God knows what satisfies.
In addition to being a stay-at-home mom and a church musician, I am a freelance writer/editor. One of my clients is a very wealthy Canadian businessman who publishes a monthly newsletter for enterprising entrepreneurs, full of advice from business experts across a wide array of fields. I edit the publication. (You might be surprised to know that many “experts” have difficulty forming a coherent sentence! That’s where I come in.)
I just recently finished the January 2013 issue. And I have noticed that these New Year’s editions are invariably devoted to one subject: how to work smarter and, if necessary, harder to achieve more success in the coming year. So, naturally, I thought about my rich authors and their trying-to-get-rich readers when I read the first chapter of Haggai: “Now this is what the Lord Almighty says: ‘Give careful thought to your ways. You have planted much, but harvested little. You eat, but never have enough. You drink, but never have your fill. You put on clothes, but are not warm. You earn wages, only to put them in a purse with holes in it.’” (vs 5-6)
This is such a great reminder that hard work doesn’t always equal success. Sometimes, we can work very hard, even tirelessly, only to find that we’re still just as empty as before. Somehow, working solely for wealth and material gain has a way of leaving us very unsatisfied in the end.
Rabbi Harold Kushner once said, “Nobody on their deathbed has ever said, ‘I wish I had spent more time at the office.’” That is so true. When Steve Jobs died, I remember reading an article that mentioned how he regretted that he hadn’t spent more time on his relationships with his kids. In the last days of his life, it seems he suddenly wasn’t thinking any longer about all of his technological achievements.
God knows what will satisfy the human heart, and it’s not Stuff. We like Stuff. We work hard to acquire it. And, no matter how much we have, it’s easy to feel like we don’t have enough. There is always more Stuff to be had.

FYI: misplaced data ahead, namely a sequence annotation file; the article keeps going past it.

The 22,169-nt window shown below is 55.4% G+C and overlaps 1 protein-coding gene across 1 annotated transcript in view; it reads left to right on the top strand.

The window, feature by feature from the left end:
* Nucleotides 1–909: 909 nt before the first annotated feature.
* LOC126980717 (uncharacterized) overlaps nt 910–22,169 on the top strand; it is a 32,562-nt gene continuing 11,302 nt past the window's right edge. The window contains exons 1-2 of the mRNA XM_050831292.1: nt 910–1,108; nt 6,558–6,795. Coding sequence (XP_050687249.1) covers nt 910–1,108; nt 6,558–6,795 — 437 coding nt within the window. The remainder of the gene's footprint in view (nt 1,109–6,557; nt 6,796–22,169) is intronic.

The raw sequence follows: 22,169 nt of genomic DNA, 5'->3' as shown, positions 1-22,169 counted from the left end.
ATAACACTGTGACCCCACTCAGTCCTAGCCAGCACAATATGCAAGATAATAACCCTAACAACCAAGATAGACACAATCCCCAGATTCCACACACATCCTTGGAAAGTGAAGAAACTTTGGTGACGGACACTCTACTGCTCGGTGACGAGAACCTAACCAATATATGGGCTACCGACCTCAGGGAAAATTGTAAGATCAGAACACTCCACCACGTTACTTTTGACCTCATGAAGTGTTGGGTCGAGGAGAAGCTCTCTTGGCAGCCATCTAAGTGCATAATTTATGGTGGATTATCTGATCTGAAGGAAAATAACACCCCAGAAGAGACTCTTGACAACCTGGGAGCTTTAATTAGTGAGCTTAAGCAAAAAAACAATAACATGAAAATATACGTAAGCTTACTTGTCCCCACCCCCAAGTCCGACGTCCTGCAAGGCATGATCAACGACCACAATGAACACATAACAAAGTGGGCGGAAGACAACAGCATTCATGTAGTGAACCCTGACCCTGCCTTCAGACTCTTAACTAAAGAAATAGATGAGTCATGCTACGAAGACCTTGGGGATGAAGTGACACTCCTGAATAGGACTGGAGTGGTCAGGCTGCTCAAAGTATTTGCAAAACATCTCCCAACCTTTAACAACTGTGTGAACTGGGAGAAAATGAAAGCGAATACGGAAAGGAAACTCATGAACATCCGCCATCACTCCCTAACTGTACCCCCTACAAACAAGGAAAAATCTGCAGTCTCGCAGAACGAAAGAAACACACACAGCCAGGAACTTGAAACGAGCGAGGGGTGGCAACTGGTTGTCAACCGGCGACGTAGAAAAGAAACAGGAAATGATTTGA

But God wants to remind us that the Stuff will never satisfy us. It’s not that the Stuff is bad or evil; it’s just that when we give it first priority in our lives, we miss out on the one thing that can satisfy—a relationship with God. When we give Him first place in our lives, we’ll find that we are never lacking anything. When we don’t give Him first place in our lives, we’ll find that we never have enough.
So, while there’s nothing wrong with working smarter and harder to achieve more, I hope my Canadian business friends (and we!) aren’t missing out on the most important thing. Success is one thing; satisfaction is quite another. And God wants you to have both!
God is with us.
The sad thing about Christmas is that many Christians only celebrate it in December each year. But the message of Christmas is one that we should take with us all the time—that the very God of the universe is Emmanuel, which means “God with us.” That’s the deepest desire of God’s heart—to be with us—and that’s why He keeps coming to us.
We are reminded of that once again in this chapter of Haggai: “‘Be strong, all you people of the land,’ declares the Lord, ‘and work. For I am with you,’ declares the Lord Almighty. ‘This is what I covenanted with you when you came out of Egypt. And my Spirit remains among you. Do not fear.’” (vs 4-5)
God promised the Israelites, His Old Testament people, that He would always be with them. And God always keeps His promises. And Jesus promised us, His New Testament people, that He would always be with us—to the very end of the age (Matt 28:20). And God always keeps His promises.
If God said He was going to be with us, then He is with us.
It doesn’t matter what we face in this world. It doesn’t matter how bad things get, how dense the darkness becomes, or how awful the suffering feels. We will never be forsaken by God. Never.
So, as God said through the prophet Haggai, be strong! Keep calm and carry on! God is with us, even now, and because of that, there is no reason to fear.